Build Up Wetlands, Save The Hot Sauce

Tabasco Hot Sauce

Image: Zone41/CC-BY-ND-2.0

by Ashira Morris, ODP Staff Writer

Louisiana loses almost a football field of land each day, caused by a combination of climate change-fueled sea level rise, reduced sediment flow from the Mississippi River, and the land gradually sinking. One area that’s not slipping underwater: Avery Island, the birthplace of Tabasco hot sauce that’s still the company’s home. Volunteers have planted marsh grass across 30,000 acres, which protect the island — and communities farther inland — from erosion and storm surges. The company has also filled in canals created by oil companies with marsh grass, a process that takes about a decade to complete. 

Why This Matters: The land that Louisiana is “losing” is wetland becoming part of the ocean, in this case, the Gulf of Mexico.

Restoring wetland marsh grass like Tabasco is doing helps slow floodwaters, which is especially important as climate change makes hurricanes storm surges stronger and rainfall more intense.

  • It’s an incredibly absorbent ecosystem: a single football field of wetland can store about 1 million gallons of water.
  • Wetlands are important not only for keeping rising water at bay but also for the state’s commercial fisheries: about 75% of fish and shellfish need wetlands to survive.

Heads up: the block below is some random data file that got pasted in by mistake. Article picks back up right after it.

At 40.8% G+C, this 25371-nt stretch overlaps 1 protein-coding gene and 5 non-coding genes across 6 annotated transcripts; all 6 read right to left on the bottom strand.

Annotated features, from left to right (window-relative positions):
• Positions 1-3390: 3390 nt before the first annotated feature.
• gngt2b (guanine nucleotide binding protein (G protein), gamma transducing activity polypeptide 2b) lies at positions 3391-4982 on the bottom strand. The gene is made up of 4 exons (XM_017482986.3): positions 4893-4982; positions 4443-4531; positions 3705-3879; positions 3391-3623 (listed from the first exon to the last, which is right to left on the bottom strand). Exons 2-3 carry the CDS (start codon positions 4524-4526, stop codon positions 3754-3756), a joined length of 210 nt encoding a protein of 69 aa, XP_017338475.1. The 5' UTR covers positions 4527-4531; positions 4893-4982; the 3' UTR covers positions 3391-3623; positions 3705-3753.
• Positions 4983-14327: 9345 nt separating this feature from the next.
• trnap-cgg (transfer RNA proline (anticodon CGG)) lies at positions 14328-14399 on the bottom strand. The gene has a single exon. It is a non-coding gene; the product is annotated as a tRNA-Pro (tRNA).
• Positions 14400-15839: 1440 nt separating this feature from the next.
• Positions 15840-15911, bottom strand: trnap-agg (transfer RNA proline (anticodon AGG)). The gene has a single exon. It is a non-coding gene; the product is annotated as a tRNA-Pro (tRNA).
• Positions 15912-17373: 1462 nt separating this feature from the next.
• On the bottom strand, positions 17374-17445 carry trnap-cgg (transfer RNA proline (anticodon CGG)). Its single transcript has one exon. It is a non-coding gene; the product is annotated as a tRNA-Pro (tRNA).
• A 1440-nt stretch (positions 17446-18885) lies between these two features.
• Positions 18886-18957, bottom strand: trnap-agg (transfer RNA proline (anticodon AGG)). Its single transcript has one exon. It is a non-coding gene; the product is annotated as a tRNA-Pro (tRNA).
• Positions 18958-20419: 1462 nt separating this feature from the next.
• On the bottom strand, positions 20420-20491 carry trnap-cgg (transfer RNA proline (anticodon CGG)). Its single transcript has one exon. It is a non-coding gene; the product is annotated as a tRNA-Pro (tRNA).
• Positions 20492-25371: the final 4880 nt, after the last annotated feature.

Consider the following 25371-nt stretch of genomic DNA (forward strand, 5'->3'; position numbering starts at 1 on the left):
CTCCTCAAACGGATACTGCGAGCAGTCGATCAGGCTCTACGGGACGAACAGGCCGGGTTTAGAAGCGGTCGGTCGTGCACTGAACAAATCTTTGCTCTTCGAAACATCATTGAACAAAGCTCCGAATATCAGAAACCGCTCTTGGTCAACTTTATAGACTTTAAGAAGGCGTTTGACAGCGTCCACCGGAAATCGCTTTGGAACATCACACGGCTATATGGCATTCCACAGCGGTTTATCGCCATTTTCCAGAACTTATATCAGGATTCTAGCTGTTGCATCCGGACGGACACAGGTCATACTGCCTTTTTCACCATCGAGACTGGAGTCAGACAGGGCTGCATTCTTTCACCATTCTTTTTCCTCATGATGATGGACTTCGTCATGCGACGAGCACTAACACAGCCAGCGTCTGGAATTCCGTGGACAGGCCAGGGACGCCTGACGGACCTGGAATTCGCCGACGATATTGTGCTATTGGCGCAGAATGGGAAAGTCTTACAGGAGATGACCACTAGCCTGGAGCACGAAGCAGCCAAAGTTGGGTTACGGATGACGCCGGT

The Mississippi River Could Prevent Louisiana from Becoming the Gulf: To slow the state’s steady loss of land, the U.S. Army Corps of Engineers got the go-ahead this March to channel the Mississippi River into the Barataria Basin south of New Orleans. By allowing the river to flow into the basin, it will deposit sediment that will ultimately build up to create new land. This diversion is a massive ecosystem re-engineering project that is projected to keep 550 square miles of land from becoming seawater over the next half-century. It will be paid for in part by BP as part of the oil company’s remediation funds from the Deepwater Horizon oil spill.

As Grist reports, the stakes are high: the rapid conversion of the state’s wetlands into saltwater already risks making New Orleans into a coastal city. “It makes folks living along the coast more vulnerable to tropical storms, hurricanes, and storm surge. It threatens to wipe away huge swaths of Louisiana’s tourism industry and indigenous species of flora and fauna. And it will eventually force millions of Louisiana residents to flee their homes.”

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